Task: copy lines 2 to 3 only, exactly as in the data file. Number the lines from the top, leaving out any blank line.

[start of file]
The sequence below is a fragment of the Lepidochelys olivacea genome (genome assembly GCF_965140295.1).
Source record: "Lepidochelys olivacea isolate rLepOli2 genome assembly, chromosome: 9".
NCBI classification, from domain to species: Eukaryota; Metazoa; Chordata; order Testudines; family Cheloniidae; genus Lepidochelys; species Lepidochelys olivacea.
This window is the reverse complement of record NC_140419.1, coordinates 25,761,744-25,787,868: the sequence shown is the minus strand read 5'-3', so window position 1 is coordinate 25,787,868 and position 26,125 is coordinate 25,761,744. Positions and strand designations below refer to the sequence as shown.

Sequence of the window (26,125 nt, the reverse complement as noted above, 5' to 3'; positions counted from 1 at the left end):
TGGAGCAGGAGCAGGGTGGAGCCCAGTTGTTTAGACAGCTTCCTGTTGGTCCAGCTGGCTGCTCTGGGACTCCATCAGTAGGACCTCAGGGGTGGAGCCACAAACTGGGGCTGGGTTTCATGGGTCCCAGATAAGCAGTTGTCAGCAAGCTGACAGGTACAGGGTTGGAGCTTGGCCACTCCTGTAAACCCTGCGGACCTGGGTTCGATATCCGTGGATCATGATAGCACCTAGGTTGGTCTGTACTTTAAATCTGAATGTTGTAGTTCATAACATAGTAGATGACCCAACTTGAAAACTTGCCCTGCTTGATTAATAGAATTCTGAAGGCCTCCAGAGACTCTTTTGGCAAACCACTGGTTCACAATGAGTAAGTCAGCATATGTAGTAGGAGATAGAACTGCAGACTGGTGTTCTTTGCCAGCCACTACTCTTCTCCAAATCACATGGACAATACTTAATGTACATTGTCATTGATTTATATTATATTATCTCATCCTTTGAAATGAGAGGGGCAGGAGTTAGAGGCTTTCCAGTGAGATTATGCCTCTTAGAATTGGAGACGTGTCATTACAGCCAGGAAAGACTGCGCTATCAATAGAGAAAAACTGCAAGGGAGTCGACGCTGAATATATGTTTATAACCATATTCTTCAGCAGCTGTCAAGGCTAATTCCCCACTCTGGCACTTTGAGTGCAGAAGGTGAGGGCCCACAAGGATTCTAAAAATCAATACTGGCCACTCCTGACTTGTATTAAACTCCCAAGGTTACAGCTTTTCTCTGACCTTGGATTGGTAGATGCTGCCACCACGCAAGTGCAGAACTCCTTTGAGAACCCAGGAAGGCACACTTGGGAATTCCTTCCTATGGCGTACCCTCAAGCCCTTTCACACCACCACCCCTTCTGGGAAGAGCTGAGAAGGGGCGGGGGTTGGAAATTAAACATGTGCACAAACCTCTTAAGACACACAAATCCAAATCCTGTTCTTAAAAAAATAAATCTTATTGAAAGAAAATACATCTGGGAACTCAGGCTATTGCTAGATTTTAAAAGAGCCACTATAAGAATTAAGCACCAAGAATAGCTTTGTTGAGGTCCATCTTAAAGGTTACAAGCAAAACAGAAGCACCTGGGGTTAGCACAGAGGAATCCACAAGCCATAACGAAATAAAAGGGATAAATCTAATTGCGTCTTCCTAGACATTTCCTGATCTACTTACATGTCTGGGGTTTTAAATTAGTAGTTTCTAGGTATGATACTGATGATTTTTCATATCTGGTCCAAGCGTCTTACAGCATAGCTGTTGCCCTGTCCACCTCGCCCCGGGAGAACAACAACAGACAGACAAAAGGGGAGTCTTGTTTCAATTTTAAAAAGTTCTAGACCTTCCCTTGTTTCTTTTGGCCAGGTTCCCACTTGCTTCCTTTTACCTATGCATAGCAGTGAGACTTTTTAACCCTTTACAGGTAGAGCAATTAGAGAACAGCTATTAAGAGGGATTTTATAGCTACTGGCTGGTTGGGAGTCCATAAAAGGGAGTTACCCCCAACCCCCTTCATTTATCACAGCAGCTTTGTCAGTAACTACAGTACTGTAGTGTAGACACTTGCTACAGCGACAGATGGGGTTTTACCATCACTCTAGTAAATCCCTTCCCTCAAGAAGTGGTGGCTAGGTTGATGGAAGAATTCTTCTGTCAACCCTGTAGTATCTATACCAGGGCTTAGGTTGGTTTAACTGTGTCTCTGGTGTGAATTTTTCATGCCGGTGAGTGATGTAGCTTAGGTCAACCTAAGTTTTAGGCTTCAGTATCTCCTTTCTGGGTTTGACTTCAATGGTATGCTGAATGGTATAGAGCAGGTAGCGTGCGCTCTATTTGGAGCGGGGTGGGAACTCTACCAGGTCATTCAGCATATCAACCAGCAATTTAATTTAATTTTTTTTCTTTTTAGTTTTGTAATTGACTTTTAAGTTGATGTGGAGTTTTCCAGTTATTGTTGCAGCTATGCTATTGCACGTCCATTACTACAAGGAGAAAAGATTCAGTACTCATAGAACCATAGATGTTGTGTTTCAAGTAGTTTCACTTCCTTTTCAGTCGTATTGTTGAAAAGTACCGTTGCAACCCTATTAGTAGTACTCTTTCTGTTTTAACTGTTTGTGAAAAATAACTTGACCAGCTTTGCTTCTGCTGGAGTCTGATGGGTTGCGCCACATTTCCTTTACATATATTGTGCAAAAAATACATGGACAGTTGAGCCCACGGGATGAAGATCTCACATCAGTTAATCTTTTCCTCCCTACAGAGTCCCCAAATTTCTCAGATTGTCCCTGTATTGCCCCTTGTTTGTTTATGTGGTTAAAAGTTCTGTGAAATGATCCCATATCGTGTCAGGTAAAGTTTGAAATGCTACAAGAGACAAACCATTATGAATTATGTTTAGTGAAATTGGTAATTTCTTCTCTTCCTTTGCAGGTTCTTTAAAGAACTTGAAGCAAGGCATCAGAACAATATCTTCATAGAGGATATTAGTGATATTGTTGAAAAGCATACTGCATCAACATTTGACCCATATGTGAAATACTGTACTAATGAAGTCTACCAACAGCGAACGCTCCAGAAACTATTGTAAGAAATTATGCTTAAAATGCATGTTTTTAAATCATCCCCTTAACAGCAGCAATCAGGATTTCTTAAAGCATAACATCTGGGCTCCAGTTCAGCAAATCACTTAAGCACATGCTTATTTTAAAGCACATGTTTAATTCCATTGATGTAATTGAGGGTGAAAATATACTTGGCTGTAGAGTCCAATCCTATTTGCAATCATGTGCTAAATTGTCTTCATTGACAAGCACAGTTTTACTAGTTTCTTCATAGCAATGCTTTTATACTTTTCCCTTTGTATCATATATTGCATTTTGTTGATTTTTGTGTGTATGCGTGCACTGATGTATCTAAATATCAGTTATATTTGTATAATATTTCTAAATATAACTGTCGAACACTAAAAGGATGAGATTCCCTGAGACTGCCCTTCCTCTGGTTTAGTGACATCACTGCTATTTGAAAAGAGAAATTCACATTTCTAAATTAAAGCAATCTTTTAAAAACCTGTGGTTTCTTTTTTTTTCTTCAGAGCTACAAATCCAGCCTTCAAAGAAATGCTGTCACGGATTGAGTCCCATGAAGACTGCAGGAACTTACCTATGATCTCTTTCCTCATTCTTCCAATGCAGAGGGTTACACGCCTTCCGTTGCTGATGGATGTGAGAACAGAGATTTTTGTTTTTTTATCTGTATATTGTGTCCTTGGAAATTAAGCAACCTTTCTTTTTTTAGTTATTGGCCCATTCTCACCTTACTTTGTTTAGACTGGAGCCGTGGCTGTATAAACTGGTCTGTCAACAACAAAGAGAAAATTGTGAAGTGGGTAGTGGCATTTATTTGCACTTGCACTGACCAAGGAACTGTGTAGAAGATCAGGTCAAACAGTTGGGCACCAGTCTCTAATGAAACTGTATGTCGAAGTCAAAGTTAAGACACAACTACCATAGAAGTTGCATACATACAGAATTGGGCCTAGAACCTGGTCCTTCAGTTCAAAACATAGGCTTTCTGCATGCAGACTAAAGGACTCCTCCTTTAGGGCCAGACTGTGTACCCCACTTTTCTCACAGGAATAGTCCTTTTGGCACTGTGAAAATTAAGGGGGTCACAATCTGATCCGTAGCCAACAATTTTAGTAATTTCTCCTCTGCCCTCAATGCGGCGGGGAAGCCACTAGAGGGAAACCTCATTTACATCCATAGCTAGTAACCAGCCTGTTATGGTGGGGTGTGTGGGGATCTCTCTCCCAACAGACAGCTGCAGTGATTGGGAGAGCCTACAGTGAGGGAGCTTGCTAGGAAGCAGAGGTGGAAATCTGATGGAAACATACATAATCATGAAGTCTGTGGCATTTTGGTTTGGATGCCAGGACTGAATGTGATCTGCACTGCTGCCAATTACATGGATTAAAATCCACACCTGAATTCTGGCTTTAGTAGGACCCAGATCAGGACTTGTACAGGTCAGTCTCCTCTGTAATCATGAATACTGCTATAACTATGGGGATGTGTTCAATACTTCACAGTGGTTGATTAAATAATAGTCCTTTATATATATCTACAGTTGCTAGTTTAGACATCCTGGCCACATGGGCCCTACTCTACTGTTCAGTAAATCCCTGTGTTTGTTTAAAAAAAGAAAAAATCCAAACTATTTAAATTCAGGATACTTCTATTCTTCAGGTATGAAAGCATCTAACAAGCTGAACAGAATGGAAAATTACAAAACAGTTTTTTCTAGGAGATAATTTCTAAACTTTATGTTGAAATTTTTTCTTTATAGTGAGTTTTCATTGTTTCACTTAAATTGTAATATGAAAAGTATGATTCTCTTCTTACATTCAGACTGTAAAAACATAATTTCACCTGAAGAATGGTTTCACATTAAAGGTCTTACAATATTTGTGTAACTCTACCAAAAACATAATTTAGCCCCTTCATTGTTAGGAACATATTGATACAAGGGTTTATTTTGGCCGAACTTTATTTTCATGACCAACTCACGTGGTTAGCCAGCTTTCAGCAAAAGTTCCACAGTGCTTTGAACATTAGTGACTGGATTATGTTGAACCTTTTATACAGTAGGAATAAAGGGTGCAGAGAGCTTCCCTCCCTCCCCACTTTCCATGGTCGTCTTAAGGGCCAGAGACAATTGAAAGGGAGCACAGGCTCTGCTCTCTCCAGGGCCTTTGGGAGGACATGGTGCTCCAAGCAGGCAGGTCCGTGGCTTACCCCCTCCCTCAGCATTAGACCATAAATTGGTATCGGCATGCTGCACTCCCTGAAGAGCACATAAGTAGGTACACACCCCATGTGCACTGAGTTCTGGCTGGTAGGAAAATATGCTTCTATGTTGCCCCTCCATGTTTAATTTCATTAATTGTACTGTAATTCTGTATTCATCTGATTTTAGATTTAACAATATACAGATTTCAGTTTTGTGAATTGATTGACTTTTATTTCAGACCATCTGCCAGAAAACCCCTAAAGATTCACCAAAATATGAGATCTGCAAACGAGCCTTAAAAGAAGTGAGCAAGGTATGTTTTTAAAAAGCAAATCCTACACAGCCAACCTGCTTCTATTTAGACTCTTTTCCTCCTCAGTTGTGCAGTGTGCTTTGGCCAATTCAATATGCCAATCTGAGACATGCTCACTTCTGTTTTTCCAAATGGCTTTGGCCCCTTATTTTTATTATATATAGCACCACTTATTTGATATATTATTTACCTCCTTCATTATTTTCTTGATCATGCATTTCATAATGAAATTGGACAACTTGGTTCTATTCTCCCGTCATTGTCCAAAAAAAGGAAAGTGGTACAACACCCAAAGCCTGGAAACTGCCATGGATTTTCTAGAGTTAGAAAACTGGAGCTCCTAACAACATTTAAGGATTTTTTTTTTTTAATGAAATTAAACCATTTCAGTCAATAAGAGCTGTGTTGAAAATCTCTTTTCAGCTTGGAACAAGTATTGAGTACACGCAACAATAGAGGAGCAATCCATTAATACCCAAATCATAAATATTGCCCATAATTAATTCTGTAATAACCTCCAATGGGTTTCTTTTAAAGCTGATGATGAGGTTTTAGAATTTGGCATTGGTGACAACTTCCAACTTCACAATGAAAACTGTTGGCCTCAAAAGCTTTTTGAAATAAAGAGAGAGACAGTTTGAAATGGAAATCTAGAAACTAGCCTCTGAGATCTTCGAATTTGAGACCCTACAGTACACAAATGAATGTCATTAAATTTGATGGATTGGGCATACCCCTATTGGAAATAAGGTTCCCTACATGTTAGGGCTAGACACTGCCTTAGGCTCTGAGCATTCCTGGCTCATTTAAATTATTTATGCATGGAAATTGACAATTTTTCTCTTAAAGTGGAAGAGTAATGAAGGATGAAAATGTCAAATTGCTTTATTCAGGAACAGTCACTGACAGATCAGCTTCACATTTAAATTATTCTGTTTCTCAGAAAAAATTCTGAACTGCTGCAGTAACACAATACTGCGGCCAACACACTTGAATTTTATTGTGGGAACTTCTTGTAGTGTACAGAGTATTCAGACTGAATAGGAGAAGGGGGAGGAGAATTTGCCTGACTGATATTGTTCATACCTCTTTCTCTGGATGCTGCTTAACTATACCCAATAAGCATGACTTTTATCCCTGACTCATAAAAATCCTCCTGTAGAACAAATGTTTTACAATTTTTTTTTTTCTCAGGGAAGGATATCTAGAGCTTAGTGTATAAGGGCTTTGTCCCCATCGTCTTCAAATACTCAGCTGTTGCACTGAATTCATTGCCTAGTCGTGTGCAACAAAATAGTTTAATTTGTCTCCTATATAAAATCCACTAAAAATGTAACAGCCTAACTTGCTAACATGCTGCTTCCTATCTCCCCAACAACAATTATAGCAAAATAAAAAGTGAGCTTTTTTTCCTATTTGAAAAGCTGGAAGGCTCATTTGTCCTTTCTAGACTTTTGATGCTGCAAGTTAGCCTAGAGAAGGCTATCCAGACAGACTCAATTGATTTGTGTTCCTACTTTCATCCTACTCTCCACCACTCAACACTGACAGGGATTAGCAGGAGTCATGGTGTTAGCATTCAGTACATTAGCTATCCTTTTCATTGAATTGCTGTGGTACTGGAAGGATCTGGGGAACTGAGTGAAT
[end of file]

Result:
Source record: "Lepidochelys olivacea isolate rLepOli2 genome assembly, chromosome: 9".
NCBI classification, from domain to species: Eukaryota; Metazoa; Chordata; order Testudines; family Cheloniidae; genus Lepidochelys; species Lepidochelys olivacea.